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basic question: programming a device

Posted on 2004-10-22
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Last Modified: 2013-11-15
Hi,

I am programming a platform-independent (Linux/Windows) application using C++ and some graphics libraries.  I will be using a trackball for the user to be able to interact with my application.  Motion of the trackball will manipulate the image onscreen in some way..

So right now I have a mouse with a trackball on it, but will soon be purchasing simply a panel-mount industrial trackball.

What is the first step I need to take in order to program this device?  Do I need to program a driver?  Or if it comes with a drive or is compatible with the driver I have, then how do I detect this device and get output from it? Do these devices normally come with drivers??

Should I be doing X programming or Win32 programming to do this?  Or can I call  a library in C++ which detects IO?

I think my trackball device will be attached to a serial port, and possibly a USB

Thank you!

(Also if you have any suggestions on books/sites taht I should look into - that would be great..)
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Question by:lost_bits1110
    3 Comments
     
    LVL 23

    Accepted Solution

    by:
    Most trackballs are supported out-of-the box as a pointing device under Windows and Linux.
    If the OS vendor doesn't support that particular brand, the device manufacturer will usually
    provide a driver.  From the OS driver perspective, a trackball is simply a mouse.  So you
    are unlikely required to write the device driver yourself.

    If you want write a platform independent app, don't write directly to Win32 or X window APIs.
    Confine you library calls to the ANSI, POSIX, and STL interfaces and use a platform independent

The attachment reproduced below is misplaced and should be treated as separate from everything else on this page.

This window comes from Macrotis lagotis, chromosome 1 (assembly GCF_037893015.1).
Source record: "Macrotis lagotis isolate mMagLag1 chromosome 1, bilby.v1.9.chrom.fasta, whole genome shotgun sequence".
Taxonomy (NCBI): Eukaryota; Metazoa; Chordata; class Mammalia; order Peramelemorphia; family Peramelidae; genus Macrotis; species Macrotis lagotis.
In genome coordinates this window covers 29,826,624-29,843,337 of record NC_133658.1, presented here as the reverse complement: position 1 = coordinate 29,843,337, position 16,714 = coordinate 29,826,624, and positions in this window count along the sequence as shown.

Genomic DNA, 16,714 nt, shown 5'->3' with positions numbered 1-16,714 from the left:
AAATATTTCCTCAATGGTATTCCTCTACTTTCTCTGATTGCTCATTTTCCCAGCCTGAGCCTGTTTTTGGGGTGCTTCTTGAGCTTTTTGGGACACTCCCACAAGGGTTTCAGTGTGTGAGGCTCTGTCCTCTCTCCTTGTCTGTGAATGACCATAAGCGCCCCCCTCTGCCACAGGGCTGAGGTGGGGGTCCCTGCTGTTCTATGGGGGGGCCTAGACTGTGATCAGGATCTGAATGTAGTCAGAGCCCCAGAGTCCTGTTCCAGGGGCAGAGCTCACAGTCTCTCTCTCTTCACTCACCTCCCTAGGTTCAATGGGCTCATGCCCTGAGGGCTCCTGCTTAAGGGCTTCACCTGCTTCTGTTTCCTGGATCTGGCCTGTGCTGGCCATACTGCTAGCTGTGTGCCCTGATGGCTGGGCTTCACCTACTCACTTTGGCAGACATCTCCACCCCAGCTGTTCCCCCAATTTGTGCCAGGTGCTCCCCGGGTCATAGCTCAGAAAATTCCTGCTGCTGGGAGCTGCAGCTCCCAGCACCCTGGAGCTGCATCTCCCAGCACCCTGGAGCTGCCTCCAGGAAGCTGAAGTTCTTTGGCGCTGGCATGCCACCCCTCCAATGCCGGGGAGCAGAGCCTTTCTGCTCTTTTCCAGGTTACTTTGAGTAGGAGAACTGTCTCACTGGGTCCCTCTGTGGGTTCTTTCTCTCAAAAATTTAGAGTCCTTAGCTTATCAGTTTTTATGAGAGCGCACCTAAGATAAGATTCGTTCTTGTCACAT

GUI framework such as Qt.

    0
     

    Author Comment

    by:lost_bits1110
    Thank you,

    What do you mean by 'supported out of the box'..

    So do you mean that if I used just POSIX calls for instance, then my program would still work under both Linux and Windows..? I will be using FLTK probably as my GUI framework..

    Then if I understand correctly, using the GUI framework serves the purpose of continuosly detecting for events, and using either ANSI, STL etc.. is for opening the serial port, detecting that the device is there, and retrieving data from it?  

    How does the device driver come into play in all of this

    Thank you

    0
     
    LVL 23

    Expert Comment

    by:brettmjohnson
    > What do you mean by 'supported out of the box'..
    I mean most major OS's ship with drivers for commonly used pointing devices.

    > So do you mean that if I used just POSIX calls for instance, then my program would still work under both Linux and Windows..?
    Yes, Microsoft makes Windows NT/2000/XP/2003 POSIX compliant in order to sell to the US government.

    > I will be using FLTK probably as my GUI framework..
    I've never used it, so I can't comment.

    > Then if I understand correctly, using the GUI framework serves the purpose of continuosly detecting for events, ...
    Yes

    > and using either ANSI, STL etc.. is for opening the serial port, detecting that the device is there, and retrieving data from it?
    Yes.  Use fopen() for opening the device, ioctl() or fcntl() to query device type, and fread() et al to read data.

    > How does the device driver come into play in all of this?
    Device drivers map physical devices (including disk drives, keyboards, mice, etc) into the abstract filesystem
    namespace, and abstract the interface to conform to character or block i/o devices .  So you can open/read/write
    files, terminals, pipes, shared memory, sockets, etc. using the standard library routines.

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